England’s top soccer clubs agreed to a plan requiring them to restrict player costs or face point deductions and other sanctions.
The proposals for the 20-team Premier League were provisionally approved yesterday by a vote of members. The new rules, designed to improve the financial sustainability of clubs, would require them to curb spending from next season, limiting the loss each can make to as much as 105 million pounds ($165 million) aggregated over three years.
Officials also agreed on a cap on player costs proposed by Sunderland owner Ellis Short. It limits clubs with a wage bill of more than 52 million pounds this season to an increase of 4 million pounds. That will go up to 8 million pounds for teams with player costs of more than 56 million pounds in 2014-15, and to 12 million pounds for 2015-16 for those spending more than 60 million pounds. Teams can surpass that amount provided they pay for it with gains from commercial and match-day income.
Clubs that breach the new rules “will be subject to a disciplinary commission,” Premier League Chief Executive Officer Richard Scudamore told reporters in London. “There is an absolute prohibition of losing more than 105 million pounds over three years.”
Should clubs breach that amount, “we’ll be looking for the top-end ultimate sanction range,” including point deductions, Scudamore added.
The rules come ahead of the start of a record television agreement worth about 5 billion pounds over the next three seasons, cementing the Premier League’s position as the richest in soccer. Broadcast income has allowed teams such as 19-time champion Manchester United, Manchester City and Chelsea to attract foreign owners and some of the top players in the world, including United’s Robin van Persie and City’s Carlos Tevez.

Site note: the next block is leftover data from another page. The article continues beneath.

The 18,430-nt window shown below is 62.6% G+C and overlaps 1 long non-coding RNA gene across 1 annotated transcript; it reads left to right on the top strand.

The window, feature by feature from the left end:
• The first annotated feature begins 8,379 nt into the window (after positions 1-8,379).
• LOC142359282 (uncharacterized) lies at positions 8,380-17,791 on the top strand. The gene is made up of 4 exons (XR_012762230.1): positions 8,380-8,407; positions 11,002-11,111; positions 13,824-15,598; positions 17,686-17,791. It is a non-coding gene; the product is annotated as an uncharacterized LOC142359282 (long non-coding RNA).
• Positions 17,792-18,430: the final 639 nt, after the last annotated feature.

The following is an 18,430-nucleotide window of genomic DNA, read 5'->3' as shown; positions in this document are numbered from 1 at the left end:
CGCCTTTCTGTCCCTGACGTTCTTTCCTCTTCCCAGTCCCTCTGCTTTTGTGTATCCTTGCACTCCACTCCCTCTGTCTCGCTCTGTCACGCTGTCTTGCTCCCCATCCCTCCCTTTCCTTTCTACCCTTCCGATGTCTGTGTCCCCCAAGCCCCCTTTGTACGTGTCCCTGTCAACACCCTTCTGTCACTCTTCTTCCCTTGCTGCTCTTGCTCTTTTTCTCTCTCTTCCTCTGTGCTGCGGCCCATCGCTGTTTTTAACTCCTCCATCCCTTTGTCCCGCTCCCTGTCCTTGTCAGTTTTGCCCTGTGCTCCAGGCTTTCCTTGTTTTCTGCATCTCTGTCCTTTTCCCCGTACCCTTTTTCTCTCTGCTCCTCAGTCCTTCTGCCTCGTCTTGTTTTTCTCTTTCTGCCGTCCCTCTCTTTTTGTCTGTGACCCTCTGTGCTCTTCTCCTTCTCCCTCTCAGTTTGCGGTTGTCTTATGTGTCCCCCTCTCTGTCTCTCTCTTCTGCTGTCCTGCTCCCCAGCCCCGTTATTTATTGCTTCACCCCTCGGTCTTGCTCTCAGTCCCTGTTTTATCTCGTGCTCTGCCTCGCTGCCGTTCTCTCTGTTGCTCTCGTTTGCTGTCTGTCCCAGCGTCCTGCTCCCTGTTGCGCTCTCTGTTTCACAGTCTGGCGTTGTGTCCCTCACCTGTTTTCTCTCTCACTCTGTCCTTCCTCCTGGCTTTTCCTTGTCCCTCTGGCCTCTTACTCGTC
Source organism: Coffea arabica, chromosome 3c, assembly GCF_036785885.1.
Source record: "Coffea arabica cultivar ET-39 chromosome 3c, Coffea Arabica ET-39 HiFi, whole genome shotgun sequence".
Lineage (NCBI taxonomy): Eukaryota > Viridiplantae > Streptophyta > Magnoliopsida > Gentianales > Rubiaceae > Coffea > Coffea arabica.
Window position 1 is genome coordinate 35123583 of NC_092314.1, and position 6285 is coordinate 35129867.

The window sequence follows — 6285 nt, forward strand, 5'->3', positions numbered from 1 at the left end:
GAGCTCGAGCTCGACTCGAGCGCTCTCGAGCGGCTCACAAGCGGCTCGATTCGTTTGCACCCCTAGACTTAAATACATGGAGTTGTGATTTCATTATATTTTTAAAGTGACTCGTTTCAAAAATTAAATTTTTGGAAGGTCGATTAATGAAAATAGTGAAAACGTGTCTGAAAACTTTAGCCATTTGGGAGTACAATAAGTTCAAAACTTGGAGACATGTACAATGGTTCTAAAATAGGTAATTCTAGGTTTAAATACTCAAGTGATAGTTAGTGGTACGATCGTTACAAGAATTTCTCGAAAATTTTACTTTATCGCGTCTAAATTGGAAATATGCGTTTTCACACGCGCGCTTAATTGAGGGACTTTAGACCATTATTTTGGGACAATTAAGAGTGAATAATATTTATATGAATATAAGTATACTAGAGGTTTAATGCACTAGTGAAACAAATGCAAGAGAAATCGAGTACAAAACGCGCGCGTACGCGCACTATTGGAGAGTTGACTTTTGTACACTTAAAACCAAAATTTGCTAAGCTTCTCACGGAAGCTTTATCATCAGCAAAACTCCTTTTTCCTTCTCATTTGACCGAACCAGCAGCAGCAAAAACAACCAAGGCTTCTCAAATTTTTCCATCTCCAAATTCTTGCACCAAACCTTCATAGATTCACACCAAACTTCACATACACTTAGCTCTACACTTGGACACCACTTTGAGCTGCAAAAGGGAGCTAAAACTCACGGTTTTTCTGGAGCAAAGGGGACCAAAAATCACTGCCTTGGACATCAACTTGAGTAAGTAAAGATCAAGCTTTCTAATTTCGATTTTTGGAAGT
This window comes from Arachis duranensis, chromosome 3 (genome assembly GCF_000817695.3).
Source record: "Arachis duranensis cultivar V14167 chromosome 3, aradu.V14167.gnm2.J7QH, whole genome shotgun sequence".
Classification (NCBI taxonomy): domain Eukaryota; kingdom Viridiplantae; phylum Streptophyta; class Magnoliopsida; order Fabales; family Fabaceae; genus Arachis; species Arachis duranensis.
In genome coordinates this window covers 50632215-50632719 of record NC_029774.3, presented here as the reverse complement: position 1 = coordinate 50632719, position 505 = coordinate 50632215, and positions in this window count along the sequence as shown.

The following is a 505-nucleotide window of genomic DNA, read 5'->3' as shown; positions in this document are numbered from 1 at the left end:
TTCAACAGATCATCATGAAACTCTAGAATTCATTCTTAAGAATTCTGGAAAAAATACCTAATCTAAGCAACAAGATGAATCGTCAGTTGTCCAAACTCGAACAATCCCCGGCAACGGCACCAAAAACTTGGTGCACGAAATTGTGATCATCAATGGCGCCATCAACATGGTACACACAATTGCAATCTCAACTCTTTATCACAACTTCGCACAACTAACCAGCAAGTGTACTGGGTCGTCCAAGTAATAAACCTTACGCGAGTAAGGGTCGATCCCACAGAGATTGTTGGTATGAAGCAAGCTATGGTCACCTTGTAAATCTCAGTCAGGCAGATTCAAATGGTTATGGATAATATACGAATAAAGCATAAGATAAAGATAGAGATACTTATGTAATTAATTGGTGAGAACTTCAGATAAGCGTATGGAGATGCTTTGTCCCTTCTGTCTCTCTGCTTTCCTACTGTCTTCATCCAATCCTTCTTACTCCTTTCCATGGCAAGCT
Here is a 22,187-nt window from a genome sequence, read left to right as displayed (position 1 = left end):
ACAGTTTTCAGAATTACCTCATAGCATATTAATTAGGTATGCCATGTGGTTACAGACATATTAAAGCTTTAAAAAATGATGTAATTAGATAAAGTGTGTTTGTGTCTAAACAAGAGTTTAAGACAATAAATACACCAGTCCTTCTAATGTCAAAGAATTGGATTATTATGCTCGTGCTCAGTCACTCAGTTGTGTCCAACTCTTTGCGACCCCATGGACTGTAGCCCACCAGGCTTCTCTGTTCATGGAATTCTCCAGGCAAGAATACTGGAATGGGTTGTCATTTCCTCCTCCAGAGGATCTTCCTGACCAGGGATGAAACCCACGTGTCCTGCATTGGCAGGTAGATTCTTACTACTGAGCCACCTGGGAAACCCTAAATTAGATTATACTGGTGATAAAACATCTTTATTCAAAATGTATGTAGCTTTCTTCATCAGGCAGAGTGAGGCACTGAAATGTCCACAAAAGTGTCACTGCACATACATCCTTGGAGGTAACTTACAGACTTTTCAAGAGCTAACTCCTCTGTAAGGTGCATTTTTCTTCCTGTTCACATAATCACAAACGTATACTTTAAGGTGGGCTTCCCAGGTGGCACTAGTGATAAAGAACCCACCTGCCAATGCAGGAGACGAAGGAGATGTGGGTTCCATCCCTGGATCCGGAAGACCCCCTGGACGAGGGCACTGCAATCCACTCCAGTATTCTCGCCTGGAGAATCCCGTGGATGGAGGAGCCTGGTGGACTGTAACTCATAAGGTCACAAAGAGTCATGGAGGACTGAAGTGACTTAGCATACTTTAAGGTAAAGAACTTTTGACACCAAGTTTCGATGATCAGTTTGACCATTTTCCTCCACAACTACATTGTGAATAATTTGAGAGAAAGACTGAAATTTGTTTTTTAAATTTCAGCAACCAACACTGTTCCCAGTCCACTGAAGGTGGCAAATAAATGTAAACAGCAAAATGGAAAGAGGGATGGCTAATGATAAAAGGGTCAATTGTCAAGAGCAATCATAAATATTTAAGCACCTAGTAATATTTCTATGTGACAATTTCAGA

City, Chelsea and Liverpool would have exceeded the permitted losses if the last three years were to be taken into account, according to the most recent published accounts.
Most teams will be trying to meet so-called financial fair play regulations put in place by European governing body UEFA. Those more stringent rules aim to reduce debt and prevent teams from spending above their means. Those that fail to meet targets face sanctions including suspension from the region’s Champions League and Europa League competitions.
Although Scudamore didn’t want to comment on the actual voting, he said the Premier League proposals “got the regulatory constitutional majority, but it wasn’t unanimous.”
Thirteen of the 20 clubs voted in favor of the financial controls, with six against and Reading abstaining, the British Broadcasting Corp. reported.
The newly agreed spending limits, which will have to be ratified by the clubs in April, “won’t cut spending, but will reduce the amount of increases in spending,” he said.
When asked if the new rules would curb spiraling player wages, Scudamore said “in some ways, it will, yes.”
U.K. Minister for Sport Hugh Robertson said he was pleased that clubs came to an agreement.
“The government has been clear that we want clubs to be on a secure financial footing for the longterm health of the game,” the minister said yesterday in a statement. “This is a welcome and positive move.”
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